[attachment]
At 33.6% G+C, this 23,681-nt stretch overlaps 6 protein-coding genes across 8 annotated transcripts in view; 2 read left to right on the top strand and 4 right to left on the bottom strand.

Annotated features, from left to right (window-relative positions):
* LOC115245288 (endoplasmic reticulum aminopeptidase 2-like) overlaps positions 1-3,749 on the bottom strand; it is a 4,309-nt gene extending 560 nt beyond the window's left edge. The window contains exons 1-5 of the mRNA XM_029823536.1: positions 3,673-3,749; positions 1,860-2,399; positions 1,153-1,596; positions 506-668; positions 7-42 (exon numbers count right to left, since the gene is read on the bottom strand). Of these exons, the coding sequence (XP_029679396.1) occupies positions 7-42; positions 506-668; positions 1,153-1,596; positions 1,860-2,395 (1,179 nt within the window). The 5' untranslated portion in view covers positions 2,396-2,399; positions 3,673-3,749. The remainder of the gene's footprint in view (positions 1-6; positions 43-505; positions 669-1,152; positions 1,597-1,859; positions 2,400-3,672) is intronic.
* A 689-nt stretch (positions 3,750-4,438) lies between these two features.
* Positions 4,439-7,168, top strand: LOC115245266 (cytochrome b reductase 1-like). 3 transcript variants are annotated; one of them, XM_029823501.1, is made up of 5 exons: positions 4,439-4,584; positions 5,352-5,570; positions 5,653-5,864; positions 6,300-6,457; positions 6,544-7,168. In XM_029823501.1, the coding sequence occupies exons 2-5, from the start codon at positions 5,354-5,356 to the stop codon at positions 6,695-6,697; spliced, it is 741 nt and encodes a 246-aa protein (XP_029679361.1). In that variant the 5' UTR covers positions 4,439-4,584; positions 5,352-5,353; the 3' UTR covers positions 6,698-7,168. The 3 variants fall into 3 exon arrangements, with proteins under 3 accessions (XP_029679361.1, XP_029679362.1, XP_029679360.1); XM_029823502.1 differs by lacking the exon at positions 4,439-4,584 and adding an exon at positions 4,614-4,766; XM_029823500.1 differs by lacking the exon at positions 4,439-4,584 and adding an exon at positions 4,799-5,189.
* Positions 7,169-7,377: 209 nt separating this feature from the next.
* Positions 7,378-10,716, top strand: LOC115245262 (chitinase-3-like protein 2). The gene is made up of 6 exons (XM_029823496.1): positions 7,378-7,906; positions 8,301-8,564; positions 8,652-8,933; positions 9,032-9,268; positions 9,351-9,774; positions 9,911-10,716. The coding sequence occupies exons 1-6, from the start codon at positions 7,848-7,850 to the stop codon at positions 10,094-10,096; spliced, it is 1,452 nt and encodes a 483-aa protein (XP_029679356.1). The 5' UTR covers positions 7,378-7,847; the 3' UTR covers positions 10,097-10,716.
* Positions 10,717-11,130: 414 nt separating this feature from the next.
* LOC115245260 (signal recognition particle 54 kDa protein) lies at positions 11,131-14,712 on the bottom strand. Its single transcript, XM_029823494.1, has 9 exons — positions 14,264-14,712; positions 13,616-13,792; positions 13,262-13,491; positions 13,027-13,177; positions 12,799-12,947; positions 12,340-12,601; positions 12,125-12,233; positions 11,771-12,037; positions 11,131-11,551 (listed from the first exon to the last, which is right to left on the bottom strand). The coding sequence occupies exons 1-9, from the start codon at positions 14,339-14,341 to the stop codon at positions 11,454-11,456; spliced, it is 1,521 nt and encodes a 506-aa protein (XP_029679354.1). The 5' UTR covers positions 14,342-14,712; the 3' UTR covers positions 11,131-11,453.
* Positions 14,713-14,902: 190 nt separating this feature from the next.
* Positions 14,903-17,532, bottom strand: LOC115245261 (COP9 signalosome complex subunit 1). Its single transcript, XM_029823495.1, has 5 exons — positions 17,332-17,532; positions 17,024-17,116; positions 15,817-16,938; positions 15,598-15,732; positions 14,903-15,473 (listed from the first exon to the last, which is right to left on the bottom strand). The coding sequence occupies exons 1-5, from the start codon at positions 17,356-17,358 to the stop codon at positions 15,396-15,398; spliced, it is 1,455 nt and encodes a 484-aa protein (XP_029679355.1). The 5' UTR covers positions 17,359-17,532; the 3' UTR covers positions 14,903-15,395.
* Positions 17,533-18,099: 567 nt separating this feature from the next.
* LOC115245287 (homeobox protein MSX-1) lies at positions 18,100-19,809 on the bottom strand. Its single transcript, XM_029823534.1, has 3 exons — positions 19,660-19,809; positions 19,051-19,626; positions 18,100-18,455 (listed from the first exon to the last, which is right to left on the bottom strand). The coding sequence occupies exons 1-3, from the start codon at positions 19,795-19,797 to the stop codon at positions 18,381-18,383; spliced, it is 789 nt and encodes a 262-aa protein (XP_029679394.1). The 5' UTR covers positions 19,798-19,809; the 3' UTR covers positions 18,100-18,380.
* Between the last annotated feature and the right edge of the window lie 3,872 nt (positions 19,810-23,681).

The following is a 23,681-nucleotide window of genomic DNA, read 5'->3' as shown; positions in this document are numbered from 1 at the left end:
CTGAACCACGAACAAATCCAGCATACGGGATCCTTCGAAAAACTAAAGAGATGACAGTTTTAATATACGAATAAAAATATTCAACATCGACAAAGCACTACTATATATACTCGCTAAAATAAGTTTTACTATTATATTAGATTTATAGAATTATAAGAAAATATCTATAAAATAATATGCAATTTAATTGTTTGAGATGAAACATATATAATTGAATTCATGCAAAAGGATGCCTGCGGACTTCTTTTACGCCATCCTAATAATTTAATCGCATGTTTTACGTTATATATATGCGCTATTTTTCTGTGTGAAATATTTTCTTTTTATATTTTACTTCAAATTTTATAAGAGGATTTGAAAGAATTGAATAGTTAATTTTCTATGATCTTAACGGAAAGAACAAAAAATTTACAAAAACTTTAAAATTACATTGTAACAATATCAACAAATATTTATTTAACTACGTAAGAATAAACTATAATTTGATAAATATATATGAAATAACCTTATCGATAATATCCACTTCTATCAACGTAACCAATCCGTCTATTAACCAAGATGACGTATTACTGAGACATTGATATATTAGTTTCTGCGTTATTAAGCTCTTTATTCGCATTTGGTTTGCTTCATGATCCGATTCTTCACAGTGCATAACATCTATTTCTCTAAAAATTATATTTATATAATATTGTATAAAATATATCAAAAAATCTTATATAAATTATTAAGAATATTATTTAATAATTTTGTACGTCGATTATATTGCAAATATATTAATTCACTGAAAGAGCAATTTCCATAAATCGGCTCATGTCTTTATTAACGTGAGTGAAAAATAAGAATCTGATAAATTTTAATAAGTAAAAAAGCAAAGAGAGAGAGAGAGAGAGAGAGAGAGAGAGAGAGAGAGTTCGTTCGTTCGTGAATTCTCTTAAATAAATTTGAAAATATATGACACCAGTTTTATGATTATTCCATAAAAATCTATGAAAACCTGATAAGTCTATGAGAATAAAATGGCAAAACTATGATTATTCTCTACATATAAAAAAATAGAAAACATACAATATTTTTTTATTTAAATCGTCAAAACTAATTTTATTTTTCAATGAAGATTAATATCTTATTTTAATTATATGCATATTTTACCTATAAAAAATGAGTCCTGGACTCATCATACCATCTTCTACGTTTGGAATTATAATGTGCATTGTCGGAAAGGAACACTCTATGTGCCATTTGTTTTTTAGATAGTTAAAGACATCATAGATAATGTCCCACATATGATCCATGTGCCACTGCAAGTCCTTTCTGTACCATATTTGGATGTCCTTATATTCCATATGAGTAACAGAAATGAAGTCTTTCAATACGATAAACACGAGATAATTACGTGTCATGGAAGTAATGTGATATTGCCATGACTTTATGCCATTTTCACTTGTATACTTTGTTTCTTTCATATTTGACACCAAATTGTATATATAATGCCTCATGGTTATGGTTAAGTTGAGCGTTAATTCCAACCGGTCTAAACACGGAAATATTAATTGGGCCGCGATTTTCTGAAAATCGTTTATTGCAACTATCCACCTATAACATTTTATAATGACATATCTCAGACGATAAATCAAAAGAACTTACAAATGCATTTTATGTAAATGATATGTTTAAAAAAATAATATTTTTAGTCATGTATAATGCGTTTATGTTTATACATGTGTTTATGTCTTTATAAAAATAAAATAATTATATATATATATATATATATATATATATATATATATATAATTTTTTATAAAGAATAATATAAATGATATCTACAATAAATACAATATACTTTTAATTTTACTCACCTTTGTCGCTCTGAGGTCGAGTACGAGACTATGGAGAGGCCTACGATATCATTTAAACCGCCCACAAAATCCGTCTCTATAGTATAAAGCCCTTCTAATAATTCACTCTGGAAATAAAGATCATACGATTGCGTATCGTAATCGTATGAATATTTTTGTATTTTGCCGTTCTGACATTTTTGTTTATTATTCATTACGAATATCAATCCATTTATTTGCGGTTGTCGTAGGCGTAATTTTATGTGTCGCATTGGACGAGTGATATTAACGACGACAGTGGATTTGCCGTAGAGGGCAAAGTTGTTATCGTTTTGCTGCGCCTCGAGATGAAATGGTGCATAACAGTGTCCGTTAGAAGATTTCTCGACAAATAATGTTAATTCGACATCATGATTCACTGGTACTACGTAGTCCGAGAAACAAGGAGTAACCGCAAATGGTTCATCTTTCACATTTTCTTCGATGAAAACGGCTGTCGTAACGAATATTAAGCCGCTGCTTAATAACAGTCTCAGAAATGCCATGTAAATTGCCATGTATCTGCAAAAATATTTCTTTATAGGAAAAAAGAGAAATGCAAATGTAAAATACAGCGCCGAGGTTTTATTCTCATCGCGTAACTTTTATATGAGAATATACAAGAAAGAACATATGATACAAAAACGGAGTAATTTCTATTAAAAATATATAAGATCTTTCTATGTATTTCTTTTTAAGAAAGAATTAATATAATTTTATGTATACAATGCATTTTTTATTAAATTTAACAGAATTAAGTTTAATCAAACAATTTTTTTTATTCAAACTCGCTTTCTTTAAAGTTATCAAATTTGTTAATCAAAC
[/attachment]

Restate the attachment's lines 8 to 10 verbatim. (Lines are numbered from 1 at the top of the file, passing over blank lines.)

* Positions 10,717-11,130: 414 nt separating this feature from the next.
* LOC115245260 (signal recognition particle 54 kDa protein) lies at positions 11,131-14,712 on the bottom strand. Its single transcript, XM_029823494.1, has 9 exons — positions 14,264-14,712; positions 13,616-13,792; positions 13,262-13,491; positions 13,027-13,177; positions 12,799-12,947; positions 12,340-12,601; positions 12,125-12,233; positions 11,771-12,037; positions 11,131-11,551 (listed from the first exon to the last, which is right to left on the bottom strand). The coding sequence occupies exons 1-9, from the start codon at positions 14,339-14,341 to the stop codon at positions 11,454-11,456; spliced, it is 1,521 nt and encodes a 506-aa protein (XP_029679354.1). The 5' UTR covers positions 14,342-14,712; the 3' UTR covers positions 11,131-11,453.
* Positions 14,713-14,902: 190 nt separating this feature from the next.